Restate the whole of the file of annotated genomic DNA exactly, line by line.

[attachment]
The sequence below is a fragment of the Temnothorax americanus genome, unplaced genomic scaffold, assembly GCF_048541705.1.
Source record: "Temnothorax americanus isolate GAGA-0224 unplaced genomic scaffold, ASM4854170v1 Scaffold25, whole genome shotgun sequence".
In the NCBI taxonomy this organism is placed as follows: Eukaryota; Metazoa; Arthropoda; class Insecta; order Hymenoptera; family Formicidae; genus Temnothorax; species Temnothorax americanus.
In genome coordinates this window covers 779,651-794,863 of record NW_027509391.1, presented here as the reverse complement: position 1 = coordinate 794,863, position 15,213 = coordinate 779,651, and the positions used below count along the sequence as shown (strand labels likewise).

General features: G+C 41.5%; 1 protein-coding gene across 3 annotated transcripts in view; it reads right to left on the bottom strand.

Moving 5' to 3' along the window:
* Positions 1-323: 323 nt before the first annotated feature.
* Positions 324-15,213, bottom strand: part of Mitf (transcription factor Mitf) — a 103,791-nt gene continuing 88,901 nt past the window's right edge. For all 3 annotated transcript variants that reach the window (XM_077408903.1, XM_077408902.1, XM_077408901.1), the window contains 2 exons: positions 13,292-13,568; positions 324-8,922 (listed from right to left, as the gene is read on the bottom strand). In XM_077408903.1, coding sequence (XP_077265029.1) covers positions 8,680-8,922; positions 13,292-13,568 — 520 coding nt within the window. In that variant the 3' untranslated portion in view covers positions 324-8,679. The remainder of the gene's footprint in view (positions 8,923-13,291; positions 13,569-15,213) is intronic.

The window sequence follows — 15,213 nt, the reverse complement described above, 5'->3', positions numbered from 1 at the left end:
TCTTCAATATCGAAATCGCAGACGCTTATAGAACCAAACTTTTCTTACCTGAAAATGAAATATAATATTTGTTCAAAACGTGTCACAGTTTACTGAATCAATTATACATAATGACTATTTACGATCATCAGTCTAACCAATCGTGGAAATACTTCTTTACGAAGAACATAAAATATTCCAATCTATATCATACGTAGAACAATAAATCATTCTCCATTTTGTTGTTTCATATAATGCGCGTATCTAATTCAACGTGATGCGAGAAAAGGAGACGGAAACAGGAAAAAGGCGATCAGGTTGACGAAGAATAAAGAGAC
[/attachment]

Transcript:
The sequence below is a fragment of the Temnothorax americanus genome, unplaced genomic scaffold, assembly GCF_048541705.1.
Source record: "Temnothorax americanus isolate GAGA-0224 unplaced genomic scaffold, ASM4854170v1 Scaffold25, whole genome shotgun sequence".
In the NCBI taxonomy this organism is placed as follows: Eukaryota; Metazoa; Arthropoda; class Insecta; order Hymenoptera; family Formicidae; genus Temnothorax; species Temnothorax americanus.
In genome coordinates this window covers 779,651-794,863 of record NW_027509391.1, presented here as the reverse complement: position 1 = coordinate 794,863, position 15,213 = coordinate 779,651, and the positions used below count along the sequence as shown (strand labels likewise).

General features: G+C 41.5%; 1 protein-coding gene across 3 annotated transcripts in view; it reads right to left on the bottom strand.

Moving 5' to 3' along the window:
* Positions 1-323: 323 nt before the first annotated feature.
* Positions 324-15,213, bottom strand: part of Mitf (transcription factor Mitf) — a 103,791-nt gene continuing 88,901 nt past the window's right edge. For all 3 annotated transcript variants that reach the window (XM_077408903.1, XM_077408902.1, XM_077408901.1), the window contains 2 exons: positions 13,292-13,568; positions 324-8,922 (listed from right to left, as the gene is read on the bottom strand). In XM_077408903.1, coding sequence (XP_077265029.1) covers positions 8,680-8,922; positions 13,292-13,568 — 520 coding nt within the window. In that variant the 3' untranslated portion in view covers positions 324-8,679. The remainder of the gene's footprint in view (positions 8,923-13,291; positions 13,569-15,213) is intronic.

The window sequence follows — 15,213 nt, the reverse complement described above, 5'->3', positions numbered from 1 at the left end:
TCTTCAATATCGAAATCGCAGACGCTTATAGAACCAAACTTTTCTTACCTGAAAATGAAATATAATATTTGTTCAAAACGTGTCACAGTTTACTGAATCAATTATACATAATGACTATTTACGATCATCAGTCTAACCAATCGTGGAAATACTTCTTTACGAAGAACATAAAATATTCCAATCTATATCATACGTAGAACAATAAATCATTCTCCATTTTGTTGTTTCATATAATGCGCGTATCTAATTCAACGTGATGCGAGAAAAGGAGACGGAAACAGGAAAAAGGCGATCAGGTTGACGAAGAATAAAGAGAC